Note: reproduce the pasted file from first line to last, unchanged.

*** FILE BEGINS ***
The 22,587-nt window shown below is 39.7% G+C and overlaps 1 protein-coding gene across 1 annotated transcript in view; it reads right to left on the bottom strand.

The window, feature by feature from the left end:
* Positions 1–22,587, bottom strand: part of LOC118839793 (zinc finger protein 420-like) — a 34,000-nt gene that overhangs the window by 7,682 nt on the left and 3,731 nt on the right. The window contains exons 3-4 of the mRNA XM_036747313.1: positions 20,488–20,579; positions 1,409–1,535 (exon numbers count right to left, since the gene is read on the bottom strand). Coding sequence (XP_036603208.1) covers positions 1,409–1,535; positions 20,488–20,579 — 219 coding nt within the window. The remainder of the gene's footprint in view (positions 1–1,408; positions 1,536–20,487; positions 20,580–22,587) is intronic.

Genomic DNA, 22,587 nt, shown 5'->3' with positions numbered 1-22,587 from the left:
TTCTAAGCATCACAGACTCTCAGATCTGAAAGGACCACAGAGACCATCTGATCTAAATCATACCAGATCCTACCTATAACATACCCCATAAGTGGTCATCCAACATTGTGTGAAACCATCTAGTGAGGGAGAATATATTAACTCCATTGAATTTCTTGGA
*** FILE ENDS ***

The 22,587-nt window shown below is 39.7% G+C and overlaps 1 protein-coding gene across 1 annotated transcript in view; it reads right to left on the bottom strand.

The window, feature by feature from the left end:
* Positions 1–22,587, bottom strand: part of LOC118839793 (zinc finger protein 420-like) — a 34,000-nt gene that overhangs the window by 7,682 nt on the left and 3,731 nt on the right. The window contains exons 3-4 of the mRNA XM_036747313.1: positions 20,488–20,579; positions 1,409–1,535 (exon numbers count right to left, since the gene is read on the bottom strand). Coding sequence (XP_036603208.1) covers positions 1,409–1,535; positions 20,488–20,579 — 219 coding nt within the window. The remainder of the gene's footprint in view (positions 1–1,408; positions 1,536–20,487; positions 20,580–22,587) is intronic.

Genomic DNA, 22,587 nt, shown 5'->3' with positions numbered 1-22,587 from the left:
TTCTAAGCATCACAGACTCTCAGATCTGAAAGGACCACAGAGACCATCTGATCTAAATCATACCAGATCCTACCTATAACATACCCCATAAGTGGTCATCCAACATTGTGTGAAACCATCTAGTGAGGGAGAATATATTAACTCCATTGAATTTCTTGGA